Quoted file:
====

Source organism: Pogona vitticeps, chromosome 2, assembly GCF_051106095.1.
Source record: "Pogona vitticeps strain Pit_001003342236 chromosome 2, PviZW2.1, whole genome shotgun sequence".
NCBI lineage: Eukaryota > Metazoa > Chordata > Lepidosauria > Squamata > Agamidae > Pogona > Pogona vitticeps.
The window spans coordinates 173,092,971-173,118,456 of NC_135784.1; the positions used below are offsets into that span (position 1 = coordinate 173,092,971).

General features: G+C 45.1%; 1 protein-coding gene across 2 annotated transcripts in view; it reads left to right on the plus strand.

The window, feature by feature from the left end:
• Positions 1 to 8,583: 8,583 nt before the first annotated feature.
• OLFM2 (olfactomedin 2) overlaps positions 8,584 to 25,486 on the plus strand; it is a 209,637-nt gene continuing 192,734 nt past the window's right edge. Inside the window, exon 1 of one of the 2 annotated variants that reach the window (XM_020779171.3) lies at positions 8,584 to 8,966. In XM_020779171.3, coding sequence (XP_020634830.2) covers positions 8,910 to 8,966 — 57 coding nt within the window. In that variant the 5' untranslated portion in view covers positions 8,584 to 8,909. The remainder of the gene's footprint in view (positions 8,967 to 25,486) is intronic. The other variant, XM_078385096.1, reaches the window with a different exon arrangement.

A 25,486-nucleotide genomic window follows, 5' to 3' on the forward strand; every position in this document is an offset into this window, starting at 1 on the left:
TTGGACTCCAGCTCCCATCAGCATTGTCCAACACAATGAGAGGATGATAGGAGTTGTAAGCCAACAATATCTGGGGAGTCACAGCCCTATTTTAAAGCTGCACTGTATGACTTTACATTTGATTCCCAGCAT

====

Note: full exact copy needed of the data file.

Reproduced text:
Source organism: Pogona vitticeps, chromosome 2, assembly GCF_051106095.1.
Source record: "Pogona vitticeps strain Pit_001003342236 chromosome 2, PviZW2.1, whole genome shotgun sequence".
NCBI lineage: Eukaryota > Metazoa > Chordata > Lepidosauria > Squamata > Agamidae > Pogona > Pogona vitticeps.
The window spans coordinates 173,092,971-173,118,456 of NC_135784.1; the positions used below are offsets into that span (position 1 = coordinate 173,092,971).

General features: G+C 45.1%; 1 protein-coding gene across 2 annotated transcripts in view; it reads left to right on the plus strand.

The window, feature by feature from the left end:
• Positions 1 to 8,583: 8,583 nt before the first annotated feature.
• OLFM2 (olfactomedin 2) overlaps positions 8,584 to 25,486 on the plus strand; it is a 209,637-nt gene continuing 192,734 nt past the window's right edge. Inside the window, exon 1 of one of the 2 annotated variants that reach the window (XM_020779171.3) lies at positions 8,584 to 8,966. In XM_020779171.3, coding sequence (XP_020634830.2) covers positions 8,910 to 8,966 — 57 coding nt within the window. In that variant the 5' untranslated portion in view covers positions 8,584 to 8,909. The remainder of the gene's footprint in view (positions 8,967 to 25,486) is intronic. The other variant, XM_078385096.1, reaches the window with a different exon arrangement.

A 25,486-nucleotide genomic window follows, 5' to 3' on the forward strand; every position in this document is an offset into this window, starting at 1 on the left:
TTGGACTCCAGCTCCCATCAGCATTGTCCAACACAATGAGAGGATGATAGGAGTTGTAAGCCAACAATATCTGGGGAGTCACAGCCCTATTTTAAAGCTGCACTGTATGACTTTACATTTGATTCCCAGCAT